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Ventricles And Cerebrospinal Fluid

There are four interconnecting ventricles, or cavities, within the brain. Each ventricle is lined by ependymal cells and is filled with cerebrospinal fluid (CSF). The largest ventricles are the two lateral ventricles (first and second ventricles), which are located within the cerebral hemispheres. The ihird ventricle is a narrow space that lies on the midline between the lateral masses of the thalamus and superior to the hypothalamus. The fourth ventricle is located on the midline in the posterior portion of the brainstem just anterior to the cerebellum. It is continuous with the central canal of the spinal cord.

Each ventricle contains a choroid (ko i-royd) plexus, a mass of special capillaries and ependymal cells that secrete CSF, but most of the CSF is produced in the lateral ventricles. From the lateral ventricles, the CSF flows through the interventricular foramina into the third ventricle and then through the cerebral aqueduct into the fourth ventricle. From the fourth ventricle, some of the fluid flows inferiorly through the central canal of the spinal cord, but most of it passes into the subarachnoid space of the meninges. Within the subarachnoid space, the CSF flows in two directions. Some flows superiorly around the brain. The remainder flows inferiorly along the posterior of the spinal cord, returns superiorly along its anterior surface, and continues superiorly around the brain in the subarachnoid space. CSF is reabsorbed into the blood-filled dural venous sinus that is located along the superior midline within the dura mater. The secretion and absorption of CSF normally occur at equal rates, which results in a rather constant hydrostatic pressure within the ventricles and subarachnoid space.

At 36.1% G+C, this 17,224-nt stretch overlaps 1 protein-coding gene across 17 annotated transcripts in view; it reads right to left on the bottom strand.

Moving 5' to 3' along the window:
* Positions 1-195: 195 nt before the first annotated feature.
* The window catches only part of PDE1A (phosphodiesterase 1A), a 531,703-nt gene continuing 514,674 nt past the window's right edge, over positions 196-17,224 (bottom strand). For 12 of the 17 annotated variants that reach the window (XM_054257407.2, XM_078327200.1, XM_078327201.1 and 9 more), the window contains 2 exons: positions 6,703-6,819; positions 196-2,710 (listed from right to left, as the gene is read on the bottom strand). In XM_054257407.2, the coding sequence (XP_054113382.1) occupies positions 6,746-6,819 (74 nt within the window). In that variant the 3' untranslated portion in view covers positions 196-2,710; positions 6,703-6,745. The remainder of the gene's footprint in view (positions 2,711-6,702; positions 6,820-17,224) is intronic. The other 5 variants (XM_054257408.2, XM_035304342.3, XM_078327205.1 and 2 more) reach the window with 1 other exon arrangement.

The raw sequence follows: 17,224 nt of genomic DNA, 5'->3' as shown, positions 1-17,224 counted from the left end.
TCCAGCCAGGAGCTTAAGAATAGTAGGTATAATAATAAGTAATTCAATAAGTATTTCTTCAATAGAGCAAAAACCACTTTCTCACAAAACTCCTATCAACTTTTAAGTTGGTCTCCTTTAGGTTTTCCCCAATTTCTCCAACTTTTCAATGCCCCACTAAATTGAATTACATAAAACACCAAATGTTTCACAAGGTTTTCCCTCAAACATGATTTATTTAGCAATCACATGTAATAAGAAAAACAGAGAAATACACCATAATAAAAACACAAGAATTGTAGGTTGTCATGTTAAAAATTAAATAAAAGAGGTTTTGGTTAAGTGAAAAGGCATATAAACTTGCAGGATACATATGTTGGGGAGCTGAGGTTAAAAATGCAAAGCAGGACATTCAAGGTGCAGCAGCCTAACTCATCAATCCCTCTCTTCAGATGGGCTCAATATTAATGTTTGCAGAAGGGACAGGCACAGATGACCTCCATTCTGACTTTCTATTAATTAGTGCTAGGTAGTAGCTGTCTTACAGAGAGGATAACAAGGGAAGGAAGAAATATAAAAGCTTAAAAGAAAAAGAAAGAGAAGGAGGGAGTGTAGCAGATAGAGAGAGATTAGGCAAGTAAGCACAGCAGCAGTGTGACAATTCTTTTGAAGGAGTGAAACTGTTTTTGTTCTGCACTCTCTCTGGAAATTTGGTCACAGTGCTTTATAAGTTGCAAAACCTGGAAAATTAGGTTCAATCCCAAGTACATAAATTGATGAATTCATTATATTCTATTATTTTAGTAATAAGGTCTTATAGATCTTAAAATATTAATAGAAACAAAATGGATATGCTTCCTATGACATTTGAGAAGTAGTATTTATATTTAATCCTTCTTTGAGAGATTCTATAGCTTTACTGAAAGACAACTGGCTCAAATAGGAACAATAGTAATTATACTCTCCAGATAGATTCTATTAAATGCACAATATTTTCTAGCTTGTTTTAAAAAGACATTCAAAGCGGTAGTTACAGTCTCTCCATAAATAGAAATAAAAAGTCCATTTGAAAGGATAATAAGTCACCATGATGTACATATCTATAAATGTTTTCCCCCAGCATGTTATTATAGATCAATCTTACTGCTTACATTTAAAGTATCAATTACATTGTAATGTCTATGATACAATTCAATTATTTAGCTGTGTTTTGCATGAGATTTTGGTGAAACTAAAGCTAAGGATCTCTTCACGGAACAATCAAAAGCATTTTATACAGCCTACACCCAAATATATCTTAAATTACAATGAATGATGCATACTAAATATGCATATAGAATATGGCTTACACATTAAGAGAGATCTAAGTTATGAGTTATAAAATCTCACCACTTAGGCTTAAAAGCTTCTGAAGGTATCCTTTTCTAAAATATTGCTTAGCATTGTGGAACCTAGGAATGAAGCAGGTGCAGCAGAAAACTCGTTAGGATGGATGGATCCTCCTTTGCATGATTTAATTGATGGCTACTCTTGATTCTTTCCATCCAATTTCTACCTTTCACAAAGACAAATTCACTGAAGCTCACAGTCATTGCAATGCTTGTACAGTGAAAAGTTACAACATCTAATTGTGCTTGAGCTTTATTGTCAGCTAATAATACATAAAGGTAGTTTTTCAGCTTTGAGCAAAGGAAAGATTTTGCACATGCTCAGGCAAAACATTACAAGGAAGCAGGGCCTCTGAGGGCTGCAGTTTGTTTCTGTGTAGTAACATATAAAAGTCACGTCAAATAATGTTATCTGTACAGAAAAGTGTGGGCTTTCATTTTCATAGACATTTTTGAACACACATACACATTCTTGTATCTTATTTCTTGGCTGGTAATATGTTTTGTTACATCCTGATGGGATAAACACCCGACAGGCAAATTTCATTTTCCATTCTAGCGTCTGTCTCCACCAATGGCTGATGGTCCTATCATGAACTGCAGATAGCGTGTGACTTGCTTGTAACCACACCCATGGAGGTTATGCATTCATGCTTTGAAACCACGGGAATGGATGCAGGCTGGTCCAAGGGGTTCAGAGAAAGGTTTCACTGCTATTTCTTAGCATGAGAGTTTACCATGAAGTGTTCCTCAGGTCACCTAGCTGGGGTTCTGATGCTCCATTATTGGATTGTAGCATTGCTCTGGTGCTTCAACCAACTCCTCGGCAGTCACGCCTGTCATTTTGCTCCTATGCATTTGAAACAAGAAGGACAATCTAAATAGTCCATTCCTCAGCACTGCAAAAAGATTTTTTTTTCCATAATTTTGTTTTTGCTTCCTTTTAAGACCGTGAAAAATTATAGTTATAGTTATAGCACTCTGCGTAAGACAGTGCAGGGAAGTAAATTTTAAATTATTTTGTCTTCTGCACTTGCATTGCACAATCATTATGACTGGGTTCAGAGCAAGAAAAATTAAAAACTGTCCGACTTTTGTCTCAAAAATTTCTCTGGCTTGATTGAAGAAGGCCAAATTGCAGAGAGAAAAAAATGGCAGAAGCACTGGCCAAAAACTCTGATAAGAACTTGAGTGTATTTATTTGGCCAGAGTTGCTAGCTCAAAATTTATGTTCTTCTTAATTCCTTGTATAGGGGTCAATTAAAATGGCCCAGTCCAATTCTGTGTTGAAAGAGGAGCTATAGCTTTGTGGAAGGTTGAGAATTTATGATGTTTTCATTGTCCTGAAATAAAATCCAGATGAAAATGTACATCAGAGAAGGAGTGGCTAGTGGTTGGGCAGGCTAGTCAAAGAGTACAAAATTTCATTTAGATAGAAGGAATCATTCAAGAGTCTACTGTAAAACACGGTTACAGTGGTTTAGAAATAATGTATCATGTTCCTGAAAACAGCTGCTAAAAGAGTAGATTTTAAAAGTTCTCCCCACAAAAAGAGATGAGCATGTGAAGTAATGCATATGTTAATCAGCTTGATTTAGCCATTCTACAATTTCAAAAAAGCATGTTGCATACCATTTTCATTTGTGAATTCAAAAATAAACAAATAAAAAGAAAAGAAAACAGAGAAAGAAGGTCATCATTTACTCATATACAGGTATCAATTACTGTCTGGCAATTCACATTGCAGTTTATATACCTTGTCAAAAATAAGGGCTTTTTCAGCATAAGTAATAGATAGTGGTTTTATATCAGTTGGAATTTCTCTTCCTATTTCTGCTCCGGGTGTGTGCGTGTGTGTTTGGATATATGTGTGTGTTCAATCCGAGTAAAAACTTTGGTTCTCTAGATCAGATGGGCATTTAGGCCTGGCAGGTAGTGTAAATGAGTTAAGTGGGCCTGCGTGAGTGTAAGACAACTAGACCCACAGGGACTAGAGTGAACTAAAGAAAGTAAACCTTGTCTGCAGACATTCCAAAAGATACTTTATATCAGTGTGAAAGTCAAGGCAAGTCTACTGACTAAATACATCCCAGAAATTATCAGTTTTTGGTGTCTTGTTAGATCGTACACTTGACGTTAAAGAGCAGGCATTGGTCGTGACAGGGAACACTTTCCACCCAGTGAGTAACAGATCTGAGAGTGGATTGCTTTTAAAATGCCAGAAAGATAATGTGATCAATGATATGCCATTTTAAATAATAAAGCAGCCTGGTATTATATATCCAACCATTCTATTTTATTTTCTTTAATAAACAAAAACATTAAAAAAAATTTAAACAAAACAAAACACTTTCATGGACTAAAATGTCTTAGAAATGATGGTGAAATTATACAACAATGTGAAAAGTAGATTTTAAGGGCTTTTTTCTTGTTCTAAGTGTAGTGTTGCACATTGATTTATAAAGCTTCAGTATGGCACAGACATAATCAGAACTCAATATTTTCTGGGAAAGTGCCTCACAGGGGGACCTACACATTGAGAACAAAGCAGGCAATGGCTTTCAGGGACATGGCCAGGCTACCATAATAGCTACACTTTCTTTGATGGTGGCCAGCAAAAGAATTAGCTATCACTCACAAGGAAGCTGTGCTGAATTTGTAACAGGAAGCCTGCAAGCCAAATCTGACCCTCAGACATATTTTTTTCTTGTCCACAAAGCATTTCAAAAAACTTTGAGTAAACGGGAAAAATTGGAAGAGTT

As mentioned previously, CSF acts as a protective shock absorber that surrounds the brain and spinal cord. Because it is circulated throughout the CNS, cerebrospinal fluid is used for the transportation of ions, nutrients, and waste products. It also provides the brain with buoyancy, which “floats” the brain within the skull and prevents damaging contact with the cranial floor.

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